It’s not so much a paraphrasing as an out-and-out reworking of Larkin’s original. But it’s far from plagiarism. BSP use reference as the basis for originality, not as a substitute. And I like the idea that BSP are Larkin fans. There’s something a bit punk about Larkin and the idea of a bunch of angry young men studying his works and then blasting them out on stage seems fitting.

See also “it deepens like a coastal shelf” as Larkin’s description of misery in This Be The Verse. I think Larkin was talking about the shallow portion of a continent that is submerged underwater (thanks Wikipedia), but I can hear it ring in Oh Larsen B, from BSP’s second album, an ode to Yan’s “favourite foremost coastal Antarctic shelf”. (A song about the collapse of the Larsen-B ice shelf, of course).

Now That’s What I Call World War One Joy Division

We need to talk about Carrion, the 8th song on TDOBSP, and my favourite British Sea Power song of all time. I think it’s about a shipwreck, judging by some of the lyrics and the fact that the British Maritime Museum had some of the lyrics up on a wall for a bit. It name checks Scapa Flow and Rotherhithe, has a bit about the devil in it, and the refrain is about hair pomade. So basically a perfect song.

As well as being a piece of poetry in itself, I think Carrion has some interesting war poetry allusions in it. In early live shows, the song was preceded by clips of the classic war film A Matter of Life and Death or the audio of “Returning, we Hear the Larks” by Isaac Rosenberg. There used to be a great clip of this on Youtube but I’m having real trouble finding it – if anyone out there has it I’d be truly thankful!

Returning to the text itself, as it were, the line “Can stone and steel and horse’s heels / Ever explain the way you feel?” seems to me to be a TS Elliot reference. His Triumphal March is an inventory of the instruments of war, beginning with “Stone, bronze, stone, steel, stone, oakleaves, horses’ heels”. Oh, and there’s those oakleaves again from Something Wicked.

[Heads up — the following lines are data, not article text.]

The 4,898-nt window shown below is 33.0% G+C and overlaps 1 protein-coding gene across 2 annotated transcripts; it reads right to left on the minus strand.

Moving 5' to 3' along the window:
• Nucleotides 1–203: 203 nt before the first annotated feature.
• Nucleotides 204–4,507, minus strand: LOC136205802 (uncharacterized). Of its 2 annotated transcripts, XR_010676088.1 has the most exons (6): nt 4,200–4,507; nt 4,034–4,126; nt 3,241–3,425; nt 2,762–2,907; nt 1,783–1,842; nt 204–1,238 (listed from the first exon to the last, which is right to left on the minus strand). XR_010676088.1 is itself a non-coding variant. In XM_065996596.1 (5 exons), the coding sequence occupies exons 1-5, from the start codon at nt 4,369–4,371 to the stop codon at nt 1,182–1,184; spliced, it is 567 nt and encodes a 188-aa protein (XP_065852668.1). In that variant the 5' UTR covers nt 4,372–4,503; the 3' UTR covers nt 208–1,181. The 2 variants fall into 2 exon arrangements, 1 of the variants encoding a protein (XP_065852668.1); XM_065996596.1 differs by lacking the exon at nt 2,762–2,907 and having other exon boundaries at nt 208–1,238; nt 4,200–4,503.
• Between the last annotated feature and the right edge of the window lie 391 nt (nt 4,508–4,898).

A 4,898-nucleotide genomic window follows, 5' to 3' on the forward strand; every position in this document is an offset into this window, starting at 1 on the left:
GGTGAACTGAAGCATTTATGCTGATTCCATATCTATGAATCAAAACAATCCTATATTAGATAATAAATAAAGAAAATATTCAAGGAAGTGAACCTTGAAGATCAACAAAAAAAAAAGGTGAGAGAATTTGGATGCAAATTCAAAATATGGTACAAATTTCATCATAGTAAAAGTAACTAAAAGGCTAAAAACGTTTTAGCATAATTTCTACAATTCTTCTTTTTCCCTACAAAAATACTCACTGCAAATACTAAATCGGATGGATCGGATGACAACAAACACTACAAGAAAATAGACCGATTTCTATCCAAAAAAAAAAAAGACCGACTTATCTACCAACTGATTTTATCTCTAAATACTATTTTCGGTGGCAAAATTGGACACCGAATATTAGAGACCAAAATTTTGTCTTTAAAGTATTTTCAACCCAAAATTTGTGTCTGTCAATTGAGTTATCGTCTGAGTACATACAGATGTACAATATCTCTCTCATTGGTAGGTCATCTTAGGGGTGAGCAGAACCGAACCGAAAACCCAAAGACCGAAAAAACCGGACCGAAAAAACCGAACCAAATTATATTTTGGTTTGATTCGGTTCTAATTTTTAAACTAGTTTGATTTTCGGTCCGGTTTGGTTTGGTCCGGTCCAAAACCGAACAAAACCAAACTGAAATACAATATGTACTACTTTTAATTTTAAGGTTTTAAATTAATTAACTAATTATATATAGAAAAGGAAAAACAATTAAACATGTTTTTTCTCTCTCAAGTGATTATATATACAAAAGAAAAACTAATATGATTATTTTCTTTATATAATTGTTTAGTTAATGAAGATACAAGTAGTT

Do you like my historic rock?

Let’s march on to the end of the album then. At just under 14 minutes, Lately is the climax of the album. The lyrics require close interrogation, and a lot of it I can’t place at all. The song breaks down both lyrically and musically to the end, with Yan just screaming variations of the same line:

Do you like my megalithic rock?
Do you like my prehistoric rock?
Do you like my teutonic rock?
Do you like my priapic rock?
Do you like my neolithic rock?
Do you like my sterile rock?
Do you like my megalithic rock?

We’d see this again in the title of their third album – Do You Like Rock Music? But the song begins a lot more sedately:

Lately, you seem like another language
Are you in trouble,
Are you in trouble again?
And you know how they say,
The past, it is a foreign country
How can we go there,
How can we go where we once went?

Very typical BSP; themes of memory and isolation. And of course “the past is a foreign country” is a quote by LP Hartley which in full reads: “The past is a foreign country; they do things differently there.” But it’s interesting that BSP would explicitly call this out as a reference (“you know how they say…”). Reference itself as a form of remembrance.

I really like this verse too:

Replacing Hercules, with the heroic sounds of Formby
Remove the tunics touch, stood aside from the putsch,
Stood aside from history

There’s the Greek mythology, with the heroic athleticism of Hercules ironically displaced by the saucy northern entertainer George Formby. Then there’s a bit I assume is a Hitler reference with the Putsch.

But BSP could never stand aside from history. They’re too obsessed by it. The ringing from ten minutes of guitar feedback has barely dissipated when the final song of the album begins. A Wooden Horse may be the closest that BSP come on the record to writing a traditional love song. “When wooden horses were in use / I would have built one / And left it for you” sings Yan. But even this sentiment is framed within the context of Greek mythology and history. They just can’t help themselves.